I stumbled across this while trouble shooting a problem with GPO’s in Windows Server 2016.  My GPO’s we stopping half way through applying because there was a n error.  There was an error in the RSOP, with a surprising amount of detail on how to correct it, only that all the documentation was wrong or outdated.  The error was like below (for word searches).

Anyway, when I tried running the commands, I found two things, winlogon.log did not exist anymore, and that the secedit command was also old.  Best following ‘askpfeplat’ blog below, I add the special notes that;

  • The registry switch needs to be set to ‘2’ (He is showing how it should be)
  • Gpupdate /force will now work in Server 2016
  • In my experience, I did not need a server reboot to apply the settings

Hope this saves someone else some time.

 

 

  • References
    • https://support.microsoft.com/en-us/help/324383/troubleshooting-scecli-1202-events
    • https://blogs.technet.microsoft.com/askpfeplat/2017/04/18/hey-dude-wheres-my-winlogon-log/

Log Name:      Application
Source:        SceCli

Date:          08.03.2017 17:49:21
Event ID:      1202
Task Category: None
Level:         Warning
Keywords:      Classic
User:          N/A
Computer:      test2016.mydomain.com
Description:

Security policies were propagated with warning. 0x534 : No mapping between account names and security IDs was done.

Advanced help for this problem is available on http://support.microsoft.com. Query for “troubleshooting 1202 events”.

Error 0x534 occurs when a user account in one or more Group Policy objects (GPOs) could not be resolved to a SID.  This error is possibly caused by a mistyped or deleted user account referenced in either the User Rights or Restricted Groups branch of a GPO.  To resolve this event, contact an administrator in the domain to perform the following actions:

  1. Identify accounts that could not be resolved to a SID:
    1. From the command prompt, type: FIND /I “Cannot find”  %SYSTEMROOT%\Security\Logs\winlogon.log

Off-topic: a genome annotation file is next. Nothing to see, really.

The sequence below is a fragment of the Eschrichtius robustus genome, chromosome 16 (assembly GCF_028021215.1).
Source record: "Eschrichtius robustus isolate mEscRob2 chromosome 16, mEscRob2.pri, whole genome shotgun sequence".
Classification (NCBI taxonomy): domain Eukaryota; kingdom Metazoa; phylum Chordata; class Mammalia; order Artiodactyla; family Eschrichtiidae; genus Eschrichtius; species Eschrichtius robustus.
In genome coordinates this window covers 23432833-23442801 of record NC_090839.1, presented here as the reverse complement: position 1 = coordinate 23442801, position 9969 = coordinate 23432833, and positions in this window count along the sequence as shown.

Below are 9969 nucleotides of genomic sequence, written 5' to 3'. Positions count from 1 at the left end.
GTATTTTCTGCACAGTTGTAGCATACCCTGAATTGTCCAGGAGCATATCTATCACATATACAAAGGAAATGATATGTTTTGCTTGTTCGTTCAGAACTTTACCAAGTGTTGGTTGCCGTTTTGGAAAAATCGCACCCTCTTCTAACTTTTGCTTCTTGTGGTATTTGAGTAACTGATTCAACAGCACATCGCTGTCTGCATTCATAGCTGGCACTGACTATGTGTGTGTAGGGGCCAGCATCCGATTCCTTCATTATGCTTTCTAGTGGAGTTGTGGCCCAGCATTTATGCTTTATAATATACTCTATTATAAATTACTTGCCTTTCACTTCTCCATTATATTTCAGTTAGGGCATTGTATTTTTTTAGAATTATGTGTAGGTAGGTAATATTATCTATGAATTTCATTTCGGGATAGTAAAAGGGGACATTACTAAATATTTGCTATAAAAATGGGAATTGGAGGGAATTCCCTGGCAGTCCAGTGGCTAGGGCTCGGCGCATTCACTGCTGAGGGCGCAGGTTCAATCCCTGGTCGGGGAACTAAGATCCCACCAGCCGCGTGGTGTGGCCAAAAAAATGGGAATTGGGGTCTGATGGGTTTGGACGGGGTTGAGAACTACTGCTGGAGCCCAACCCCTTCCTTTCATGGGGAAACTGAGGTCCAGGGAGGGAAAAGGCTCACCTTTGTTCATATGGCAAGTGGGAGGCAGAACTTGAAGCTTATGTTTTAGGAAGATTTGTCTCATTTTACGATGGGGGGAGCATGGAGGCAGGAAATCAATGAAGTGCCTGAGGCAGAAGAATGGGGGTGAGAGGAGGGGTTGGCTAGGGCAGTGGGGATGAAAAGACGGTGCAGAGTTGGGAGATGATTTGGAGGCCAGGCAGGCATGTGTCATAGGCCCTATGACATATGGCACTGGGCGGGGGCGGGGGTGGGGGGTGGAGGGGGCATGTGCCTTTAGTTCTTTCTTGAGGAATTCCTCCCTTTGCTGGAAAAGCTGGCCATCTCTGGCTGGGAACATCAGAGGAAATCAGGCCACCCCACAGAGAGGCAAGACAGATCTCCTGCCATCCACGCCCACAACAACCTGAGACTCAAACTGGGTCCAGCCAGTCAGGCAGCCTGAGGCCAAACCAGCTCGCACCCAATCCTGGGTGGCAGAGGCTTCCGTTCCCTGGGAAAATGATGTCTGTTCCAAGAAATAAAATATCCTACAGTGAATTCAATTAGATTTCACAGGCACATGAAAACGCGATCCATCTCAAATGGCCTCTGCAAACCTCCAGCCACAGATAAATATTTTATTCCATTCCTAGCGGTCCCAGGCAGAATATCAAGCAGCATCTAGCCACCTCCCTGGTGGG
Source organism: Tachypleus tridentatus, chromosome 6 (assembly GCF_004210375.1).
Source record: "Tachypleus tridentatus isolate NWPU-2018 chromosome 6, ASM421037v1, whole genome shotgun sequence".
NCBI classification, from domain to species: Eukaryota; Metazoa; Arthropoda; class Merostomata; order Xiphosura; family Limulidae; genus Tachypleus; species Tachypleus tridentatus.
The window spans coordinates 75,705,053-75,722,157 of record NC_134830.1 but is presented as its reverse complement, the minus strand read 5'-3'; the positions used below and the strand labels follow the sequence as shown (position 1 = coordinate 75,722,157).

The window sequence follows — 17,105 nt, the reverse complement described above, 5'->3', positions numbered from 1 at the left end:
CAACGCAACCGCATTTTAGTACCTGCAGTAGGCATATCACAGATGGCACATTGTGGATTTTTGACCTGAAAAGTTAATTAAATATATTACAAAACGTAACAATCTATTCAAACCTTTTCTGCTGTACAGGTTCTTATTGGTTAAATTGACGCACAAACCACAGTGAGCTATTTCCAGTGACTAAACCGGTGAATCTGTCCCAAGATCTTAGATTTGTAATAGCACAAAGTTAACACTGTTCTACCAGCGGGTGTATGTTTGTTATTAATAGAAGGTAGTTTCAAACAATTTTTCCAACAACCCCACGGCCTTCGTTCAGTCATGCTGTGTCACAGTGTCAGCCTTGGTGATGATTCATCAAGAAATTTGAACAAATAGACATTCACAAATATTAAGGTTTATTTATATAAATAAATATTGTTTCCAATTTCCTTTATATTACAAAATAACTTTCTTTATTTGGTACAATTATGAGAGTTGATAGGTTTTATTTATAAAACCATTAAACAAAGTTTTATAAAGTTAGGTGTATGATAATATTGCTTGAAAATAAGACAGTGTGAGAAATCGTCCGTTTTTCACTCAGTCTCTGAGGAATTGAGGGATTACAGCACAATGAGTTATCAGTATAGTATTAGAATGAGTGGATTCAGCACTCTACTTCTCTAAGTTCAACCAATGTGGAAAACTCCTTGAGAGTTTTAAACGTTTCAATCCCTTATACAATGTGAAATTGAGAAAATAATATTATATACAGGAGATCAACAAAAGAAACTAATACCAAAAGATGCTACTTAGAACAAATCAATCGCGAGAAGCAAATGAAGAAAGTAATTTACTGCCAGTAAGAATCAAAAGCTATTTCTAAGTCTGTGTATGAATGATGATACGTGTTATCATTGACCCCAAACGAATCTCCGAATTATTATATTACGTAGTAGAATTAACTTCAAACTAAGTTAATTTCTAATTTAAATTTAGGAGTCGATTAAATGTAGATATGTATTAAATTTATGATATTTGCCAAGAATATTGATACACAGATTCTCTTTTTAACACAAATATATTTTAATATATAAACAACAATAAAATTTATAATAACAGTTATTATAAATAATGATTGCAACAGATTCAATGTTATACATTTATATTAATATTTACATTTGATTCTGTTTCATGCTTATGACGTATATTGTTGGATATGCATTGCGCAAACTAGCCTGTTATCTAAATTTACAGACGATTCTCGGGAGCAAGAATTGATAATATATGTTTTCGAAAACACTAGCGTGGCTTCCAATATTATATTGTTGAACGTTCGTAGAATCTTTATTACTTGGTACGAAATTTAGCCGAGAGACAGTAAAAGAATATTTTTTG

2. The string following “Cannot find” in the FIND output identifies the problem account names.
    3. Example: Cannot find JohnDough.
    4. In this case, the SID for username “JohnDough” could not be determined. This most likely occurs because the account was deleted, renamed, or is spelled differently (e.g. “JohnDoe”).
  1. Use RSoP to identify the specific User Rights, Restricted Groups, and Source GPOs that contain the problem accounts:
    1. Start -> Run -> RSoP.msc
    2. Review the results for Computer Configuration\Windows Settings\Security Settings\Local Policies\User Rights Assignment and Computer Configuration\Windows Settings\Security Settings\Local Policies\Restricted Groups for any errors flagged with a red X.
    3. For any User Right or Restricted Group marked with a red X, the corresponding GPO that contains the problem policy setting is listed under the column entitled “Source GPO”. Note the specific User Rights, Restricted Groups and containing Source GPOs that are generating errors.
  1. Remove unresolved accounts from Group Policy
    1. Start -> Run -> MMC.EXE
    2. From the File menu select “Add/Remove Snap-in…”
    3. From the “Add/Remove Snap-in” dialog box select “Add…”
    4. In the “Add Standalone Snap-in” dialog box select “Group Policy” and click “Add”
    5. In the “Select Group Policy Object” dialog box click the “Browse” button.
    6. On the “Browse for a Group Policy Object” dialog box choose the “All” tab
    7. For each source GPO identified in step 2, correct the specific User Rights or Restricted Groups that were flagged with a red X in step 2. These User Rights or Restricted Groups can be corrected by removing or correcting any references to the problem accounts that were identified in step 1.

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